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A Look At Special Elections

April 16, 2010
tags: special election
by Brett

There have been a number of Congressional special elections over the past year, as well as a number of special elections for the state legislature here in Mississippi during that time. As you might imagine, different states have different laws regarding how the elections are conducted, who can run, party affiliation, etc.

In Mississippi, all special elections are non-partisan. Whoever qualifies runs with no party label next to their name. If no candidate receives 50 percent plus one, the top two candidates head to a run-off. Under this system, we have seen a couple Republicans run second in very Democratic districts as they are the only Republican with multiple Democrats on the ballot. In those instances, however, the Democratic vote consolidated with the Democrat and the Republican barely picked up any votes in the runoff usually winning the same percentage they did the first time around.

I mention party’s because the party’s can and do help their particular candidate. There is just no letter next to their name on the ballot.

In other states, New York is one example, the party county chairs from that district pick a candidate to run under the party label. This leaves you with a cleaner ballot I suppose- just one D and one R- but also leaves the responsibility with picking the candidate on just a number of unelected party officials. We saw what happened in NY-23 when the GOP put a liberal Republican on the ballot. Simply put chaos ensued, and the Democrats picked up a traditionally Republican seat in that instance.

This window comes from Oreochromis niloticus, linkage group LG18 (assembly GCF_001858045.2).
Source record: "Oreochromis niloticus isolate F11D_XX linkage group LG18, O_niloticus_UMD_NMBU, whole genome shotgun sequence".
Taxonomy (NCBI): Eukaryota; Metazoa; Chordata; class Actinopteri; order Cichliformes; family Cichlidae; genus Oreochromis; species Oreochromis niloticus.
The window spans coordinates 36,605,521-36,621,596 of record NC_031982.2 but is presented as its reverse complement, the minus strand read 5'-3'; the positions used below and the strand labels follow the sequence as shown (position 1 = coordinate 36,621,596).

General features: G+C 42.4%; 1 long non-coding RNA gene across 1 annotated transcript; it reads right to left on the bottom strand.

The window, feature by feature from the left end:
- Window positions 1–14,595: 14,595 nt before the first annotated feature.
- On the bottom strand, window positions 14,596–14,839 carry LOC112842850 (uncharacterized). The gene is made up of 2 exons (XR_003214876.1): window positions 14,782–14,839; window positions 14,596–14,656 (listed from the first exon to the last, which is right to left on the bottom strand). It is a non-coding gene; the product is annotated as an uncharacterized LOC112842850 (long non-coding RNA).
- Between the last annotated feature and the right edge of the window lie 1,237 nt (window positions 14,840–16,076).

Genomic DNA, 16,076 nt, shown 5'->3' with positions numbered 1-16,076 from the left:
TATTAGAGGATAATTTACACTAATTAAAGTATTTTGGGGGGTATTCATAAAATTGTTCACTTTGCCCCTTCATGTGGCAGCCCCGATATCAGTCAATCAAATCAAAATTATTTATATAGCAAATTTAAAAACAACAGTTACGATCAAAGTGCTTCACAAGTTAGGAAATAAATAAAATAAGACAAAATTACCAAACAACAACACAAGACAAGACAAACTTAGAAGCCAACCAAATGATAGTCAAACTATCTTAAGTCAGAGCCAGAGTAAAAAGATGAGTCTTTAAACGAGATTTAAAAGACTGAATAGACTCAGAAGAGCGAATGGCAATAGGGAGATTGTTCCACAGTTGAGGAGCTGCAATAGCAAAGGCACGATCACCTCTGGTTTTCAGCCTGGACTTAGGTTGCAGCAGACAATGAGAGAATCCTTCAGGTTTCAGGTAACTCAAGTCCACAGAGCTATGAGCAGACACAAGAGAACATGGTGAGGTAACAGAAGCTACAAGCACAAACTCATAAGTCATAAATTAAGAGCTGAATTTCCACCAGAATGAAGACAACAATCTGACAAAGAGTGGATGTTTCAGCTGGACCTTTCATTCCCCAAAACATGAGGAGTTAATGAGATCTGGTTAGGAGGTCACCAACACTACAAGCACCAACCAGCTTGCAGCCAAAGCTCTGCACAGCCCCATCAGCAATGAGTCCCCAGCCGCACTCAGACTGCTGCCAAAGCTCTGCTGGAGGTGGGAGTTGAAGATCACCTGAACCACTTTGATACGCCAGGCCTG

At least one state, Hawaii (which will be having a special election very soon), has another special election style. Everybody who qualifies runs under the party label they qualified with. A plurality is all that is needed to win. Therefore, as you have the potential for in the upcoming special election, candidates from one party can split the vote and someone who would not win in a head-to-head matchup can carry the day. In the upcoming special election, two Democrats and one Republican are running in the very Democratic district. Polls show them each getting around 30 percent.

I would argue that my ideal special election system would look something like the ‘Cajun primary.’ Let everybody who wants to run, run- without the interference from party leaders. The ballots should have party label on them. And if no one wins 50 percent plus one, there is a run-off a couple weeks later.

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